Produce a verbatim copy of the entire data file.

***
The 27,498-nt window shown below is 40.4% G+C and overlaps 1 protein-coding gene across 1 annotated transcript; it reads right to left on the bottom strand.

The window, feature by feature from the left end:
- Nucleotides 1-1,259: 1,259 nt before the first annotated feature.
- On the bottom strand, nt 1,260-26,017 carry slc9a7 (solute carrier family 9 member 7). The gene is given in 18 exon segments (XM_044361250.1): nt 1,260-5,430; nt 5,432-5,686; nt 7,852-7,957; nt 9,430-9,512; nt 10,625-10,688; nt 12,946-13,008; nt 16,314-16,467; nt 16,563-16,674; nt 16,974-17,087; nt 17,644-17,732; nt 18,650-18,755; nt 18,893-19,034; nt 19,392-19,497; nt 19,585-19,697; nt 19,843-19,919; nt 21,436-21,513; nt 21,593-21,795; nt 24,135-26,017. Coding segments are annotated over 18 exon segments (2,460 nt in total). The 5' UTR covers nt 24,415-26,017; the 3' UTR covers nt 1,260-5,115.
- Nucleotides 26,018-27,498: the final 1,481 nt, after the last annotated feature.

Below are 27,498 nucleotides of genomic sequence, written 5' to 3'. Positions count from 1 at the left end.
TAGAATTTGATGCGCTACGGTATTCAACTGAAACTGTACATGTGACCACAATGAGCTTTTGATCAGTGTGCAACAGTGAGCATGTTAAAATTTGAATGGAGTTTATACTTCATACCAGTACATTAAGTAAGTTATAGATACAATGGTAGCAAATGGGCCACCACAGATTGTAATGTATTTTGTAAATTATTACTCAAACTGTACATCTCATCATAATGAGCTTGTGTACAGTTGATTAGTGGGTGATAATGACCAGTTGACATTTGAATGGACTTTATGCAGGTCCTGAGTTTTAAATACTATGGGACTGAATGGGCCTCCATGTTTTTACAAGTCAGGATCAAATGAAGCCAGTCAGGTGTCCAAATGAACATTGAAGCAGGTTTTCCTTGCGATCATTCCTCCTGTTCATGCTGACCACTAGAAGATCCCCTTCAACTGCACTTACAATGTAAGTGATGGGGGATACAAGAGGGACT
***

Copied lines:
The 27,498-nt window shown below is 40.4% G+C and overlaps 1 protein-coding gene across 1 annotated transcript; it reads right to left on the bottom strand.

The window, feature by feature from the left end:
- Nucleotides 1-1,259: 1,259 nt before the first annotated feature.
- On the bottom strand, nt 1,260-26,017 carry slc9a7 (solute carrier family 9 member 7). The gene is given in 18 exon segments (XM_044361250.1): nt 1,260-5,430; nt 5,432-5,686; nt 7,852-7,957; nt 9,430-9,512; nt 10,625-10,688; nt 12,946-13,008; nt 16,314-16,467; nt 16,563-16,674; nt 16,974-17,087; nt 17,644-17,732; nt 18,650-18,755; nt 18,893-19,034; nt 19,392-19,497; nt 19,585-19,697; nt 19,843-19,919; nt 21,436-21,513; nt 21,593-21,795; nt 24,135-26,017. Coding segments are annotated over 18 exon segments (2,460 nt in total). The 5' UTR covers nt 24,415-26,017; the 3' UTR covers nt 1,260-5,115.
- Nucleotides 26,018-27,498: the final 1,481 nt, after the last annotated feature.

Below are 27,498 nucleotides of genomic sequence, written 5' to 3'. Positions count from 1 at the left end.
TAGAATTTGATGCGCTACGGTATTCAACTGAAACTGTACATGTGACCACAATGAGCTTTTGATCAGTGTGCAACAGTGAGCATGTTAAAATTTGAATGGAGTTTATACTTCATACCAGTACATTAAGTAAGTTATAGATACAATGGTAGCAAATGGGCCACCACAGATTGTAATGTATTTTGTAAATTATTACTCAAACTGTACATCTCATCATAATGAGCTTGTGTACAGTTGATTAGTGGGTGATAATGACCAGTTGACATTTGAATGGACTTTATGCAGGTCCTGAGTTTTAAATACTATGGGACTGAATGGGCCTCCATGTTTTTACAAGTCAGGATCAAATGAAGCCAGTCAGGTGTCCAAATGAACATTGAAGCAGGTTTTCCTTGCGATCATTCCTCCTGTTCATGCTGACCACTAGAAGATCCCCTTCAACTGCACTTACAATGTAAGTGATGGGGGATACAAGAGGGACT